|Rahman, M. - UNIVERSITY OF ARIZONA|
|Bryant, R. - UNIVERSITY OF ARIZONA|
|Sano, E. - EMBRAPA, BRAZIL|
|Holifield Collins, Chandra|
|Kerschner, C. - ARMY TEC|
|Orr, B. - UNIVERSITY OF ARIZONA|
Submitted to: International Journal of Remote Sensing
Publication Type: Peer Reviewed Journal
Publication Acceptance Date: October 30, 2006
Publication Date: June 30, 2007
Citation: Rahman, M.M., Moran, M.S., Thoma, D., Bryant, R., Sano, E.E., Holifield Collins, C.D., Skirvin, S.M., Kerschner, C., Orr, B. 2007. A derivation of roughness correlation length for parameterizing radar backscatter models. International J. of Remote Sensing. 1-18. Interpretive Summary: Satellite remote sensing had made regional analysis of agricultural and natural resources problems very fast and less expensive. Radar satellite is a specific form of remote sensing that is capable of measuring the moisture content of the ground surface. The radar signal scattered from the surface and received by satellite antenna is not only sensitive to the moisture content of the targeted soil, but also the roughness of the ground. This makes retrieval of moisture content from the radar signal complicated. This study reports a practical method for determining regional surface roughness from a combination of imagery and theory with improved precision and reduced need for field measured ancillary information. It also develops a conceptual framework for measuring the surface roughness and surface moisture content without the use of ancillary data. Moisture information at a regional scale has a variety of agricultural application, such as, estimation of crop yield and monitoring of rangeland health.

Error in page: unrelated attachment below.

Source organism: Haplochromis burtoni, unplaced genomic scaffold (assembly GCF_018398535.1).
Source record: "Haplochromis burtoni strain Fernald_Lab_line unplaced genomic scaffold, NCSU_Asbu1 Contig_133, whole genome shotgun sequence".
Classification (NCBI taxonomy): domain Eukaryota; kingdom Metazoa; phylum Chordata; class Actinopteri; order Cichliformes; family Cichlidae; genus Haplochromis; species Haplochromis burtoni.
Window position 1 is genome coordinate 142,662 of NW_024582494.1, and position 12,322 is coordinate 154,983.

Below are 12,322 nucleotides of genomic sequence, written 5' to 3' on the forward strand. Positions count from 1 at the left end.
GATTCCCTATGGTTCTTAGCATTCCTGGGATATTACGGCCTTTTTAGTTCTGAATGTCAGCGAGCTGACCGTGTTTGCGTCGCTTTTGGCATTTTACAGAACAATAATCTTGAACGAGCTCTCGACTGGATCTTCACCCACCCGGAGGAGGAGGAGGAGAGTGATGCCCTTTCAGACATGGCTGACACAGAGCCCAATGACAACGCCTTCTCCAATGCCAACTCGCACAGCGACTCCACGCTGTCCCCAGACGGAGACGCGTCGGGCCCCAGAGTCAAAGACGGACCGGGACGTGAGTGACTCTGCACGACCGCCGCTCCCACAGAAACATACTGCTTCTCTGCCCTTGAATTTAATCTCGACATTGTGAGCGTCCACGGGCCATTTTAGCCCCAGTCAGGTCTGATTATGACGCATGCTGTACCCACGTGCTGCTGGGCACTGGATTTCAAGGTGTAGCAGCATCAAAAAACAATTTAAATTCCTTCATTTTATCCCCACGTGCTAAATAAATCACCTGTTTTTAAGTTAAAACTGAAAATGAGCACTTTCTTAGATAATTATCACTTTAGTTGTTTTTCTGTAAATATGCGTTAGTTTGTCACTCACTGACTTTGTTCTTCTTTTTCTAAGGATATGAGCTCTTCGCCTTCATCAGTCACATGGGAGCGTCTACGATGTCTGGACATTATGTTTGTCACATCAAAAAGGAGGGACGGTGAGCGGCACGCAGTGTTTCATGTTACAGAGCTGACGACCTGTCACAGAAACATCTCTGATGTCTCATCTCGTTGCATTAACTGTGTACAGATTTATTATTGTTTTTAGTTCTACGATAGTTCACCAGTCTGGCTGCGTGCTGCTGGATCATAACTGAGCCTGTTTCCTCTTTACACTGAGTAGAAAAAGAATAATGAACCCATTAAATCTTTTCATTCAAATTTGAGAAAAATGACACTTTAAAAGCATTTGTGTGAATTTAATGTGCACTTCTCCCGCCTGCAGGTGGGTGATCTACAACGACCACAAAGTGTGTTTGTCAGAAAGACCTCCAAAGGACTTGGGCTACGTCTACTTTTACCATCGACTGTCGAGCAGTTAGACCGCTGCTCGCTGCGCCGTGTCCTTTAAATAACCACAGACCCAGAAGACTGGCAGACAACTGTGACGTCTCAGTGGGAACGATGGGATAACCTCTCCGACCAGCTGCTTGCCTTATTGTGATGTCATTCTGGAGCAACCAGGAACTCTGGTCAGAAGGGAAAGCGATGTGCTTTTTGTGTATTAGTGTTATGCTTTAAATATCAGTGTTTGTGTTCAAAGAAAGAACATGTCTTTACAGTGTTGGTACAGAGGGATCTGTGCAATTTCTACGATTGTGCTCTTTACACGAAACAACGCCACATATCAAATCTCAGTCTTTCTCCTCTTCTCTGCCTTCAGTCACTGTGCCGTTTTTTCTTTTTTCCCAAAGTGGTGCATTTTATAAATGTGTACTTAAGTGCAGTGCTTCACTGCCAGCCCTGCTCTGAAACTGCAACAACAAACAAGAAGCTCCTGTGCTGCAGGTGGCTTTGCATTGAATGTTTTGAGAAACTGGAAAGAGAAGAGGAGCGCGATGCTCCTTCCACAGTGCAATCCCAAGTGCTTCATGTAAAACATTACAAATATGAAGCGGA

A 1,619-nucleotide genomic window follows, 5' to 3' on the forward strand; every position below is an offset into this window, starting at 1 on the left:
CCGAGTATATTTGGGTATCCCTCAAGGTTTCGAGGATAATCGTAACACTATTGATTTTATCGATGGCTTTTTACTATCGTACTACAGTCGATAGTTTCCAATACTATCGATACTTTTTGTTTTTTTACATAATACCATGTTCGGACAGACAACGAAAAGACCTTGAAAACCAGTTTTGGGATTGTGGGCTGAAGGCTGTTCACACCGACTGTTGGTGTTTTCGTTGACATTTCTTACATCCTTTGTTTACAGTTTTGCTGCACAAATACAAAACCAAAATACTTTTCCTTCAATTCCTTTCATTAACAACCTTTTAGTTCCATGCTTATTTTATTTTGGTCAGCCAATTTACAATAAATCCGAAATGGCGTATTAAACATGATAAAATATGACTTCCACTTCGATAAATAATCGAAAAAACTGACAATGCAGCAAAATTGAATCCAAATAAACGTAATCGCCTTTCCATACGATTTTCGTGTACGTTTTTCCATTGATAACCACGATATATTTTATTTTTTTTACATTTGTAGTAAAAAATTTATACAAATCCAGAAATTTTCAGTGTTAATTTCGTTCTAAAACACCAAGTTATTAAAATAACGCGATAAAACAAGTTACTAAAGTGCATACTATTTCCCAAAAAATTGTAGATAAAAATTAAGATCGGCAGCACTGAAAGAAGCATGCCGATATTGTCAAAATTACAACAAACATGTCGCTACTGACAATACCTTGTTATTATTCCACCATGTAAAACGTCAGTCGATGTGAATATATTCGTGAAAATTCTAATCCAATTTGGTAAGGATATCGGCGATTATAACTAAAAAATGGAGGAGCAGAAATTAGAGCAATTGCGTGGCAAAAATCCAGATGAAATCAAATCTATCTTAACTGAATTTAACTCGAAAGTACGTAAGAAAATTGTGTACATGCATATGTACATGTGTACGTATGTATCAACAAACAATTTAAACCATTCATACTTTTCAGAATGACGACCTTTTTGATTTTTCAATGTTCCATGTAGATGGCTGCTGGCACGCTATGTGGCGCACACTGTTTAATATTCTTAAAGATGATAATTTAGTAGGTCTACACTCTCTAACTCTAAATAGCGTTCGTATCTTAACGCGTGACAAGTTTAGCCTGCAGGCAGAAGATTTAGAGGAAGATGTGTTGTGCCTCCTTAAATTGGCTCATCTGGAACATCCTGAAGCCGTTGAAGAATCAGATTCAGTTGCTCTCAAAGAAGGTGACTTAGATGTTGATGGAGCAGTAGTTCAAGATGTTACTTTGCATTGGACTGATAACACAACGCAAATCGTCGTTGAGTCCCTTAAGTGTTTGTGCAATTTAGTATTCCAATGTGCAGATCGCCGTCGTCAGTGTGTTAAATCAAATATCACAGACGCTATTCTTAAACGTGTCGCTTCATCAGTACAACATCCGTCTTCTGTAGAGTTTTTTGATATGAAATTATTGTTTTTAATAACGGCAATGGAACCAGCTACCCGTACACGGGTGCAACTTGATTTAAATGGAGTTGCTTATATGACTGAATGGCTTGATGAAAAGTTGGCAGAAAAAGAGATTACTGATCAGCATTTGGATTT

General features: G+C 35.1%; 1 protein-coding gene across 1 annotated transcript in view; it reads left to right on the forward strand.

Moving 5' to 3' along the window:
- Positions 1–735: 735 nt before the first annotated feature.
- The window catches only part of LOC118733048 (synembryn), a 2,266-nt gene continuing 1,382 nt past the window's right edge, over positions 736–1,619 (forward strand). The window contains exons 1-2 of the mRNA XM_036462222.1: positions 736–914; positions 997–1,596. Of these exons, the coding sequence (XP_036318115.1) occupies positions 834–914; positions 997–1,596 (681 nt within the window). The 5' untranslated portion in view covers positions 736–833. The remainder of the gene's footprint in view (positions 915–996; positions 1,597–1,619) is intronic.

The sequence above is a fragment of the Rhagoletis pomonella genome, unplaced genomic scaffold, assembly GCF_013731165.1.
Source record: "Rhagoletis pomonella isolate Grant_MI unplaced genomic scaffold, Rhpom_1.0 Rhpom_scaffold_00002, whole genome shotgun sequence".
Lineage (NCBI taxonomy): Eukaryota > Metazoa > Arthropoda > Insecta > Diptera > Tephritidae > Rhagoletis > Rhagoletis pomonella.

Technical Abstract: Surface roughness is a key parameter in radar backscatter models designed to retrieve surface soil moisture information from radar images. This work offers a theory-based approach for estimating a key roughness parameter, termed the roughness correlation length (L). The L is the length in centimeters from a point on the ground to a short distance for which the heights of a rough surface are correlated with each other. The approach is based on the relation between L and h as theorized by the Integral Equation Model (IEM). The h is another roughness parameter, which is the root mean squared height variation of a rough surface. The relation is calibrated for a given site based on the radar backscatter of the site under dry soil conditions. When this relation is supplemented with the site-specific measurements of h, it is possible produce estimates of L. The approach was validated with several radar images of the Walnut Gulch Experimental Watershed in Southeast Arizona. Results showed that the IEM performed well in reproducing satellite-based radar backscatter when this new derivation of L was used as input. This was a substantial improvement over the use of field measurements of L. This new approach also has advantages over empirical formulations for estimation of L because it does not require field measurements of soil moisture for iterative calibration and it accounts for the very complex relation between L and h found in heterogeneous landscapes. Finally, this new approach opens up the possibility of determining both roughness parameters without ancillary data based on the radar backscatter difference measured for two different incident angles.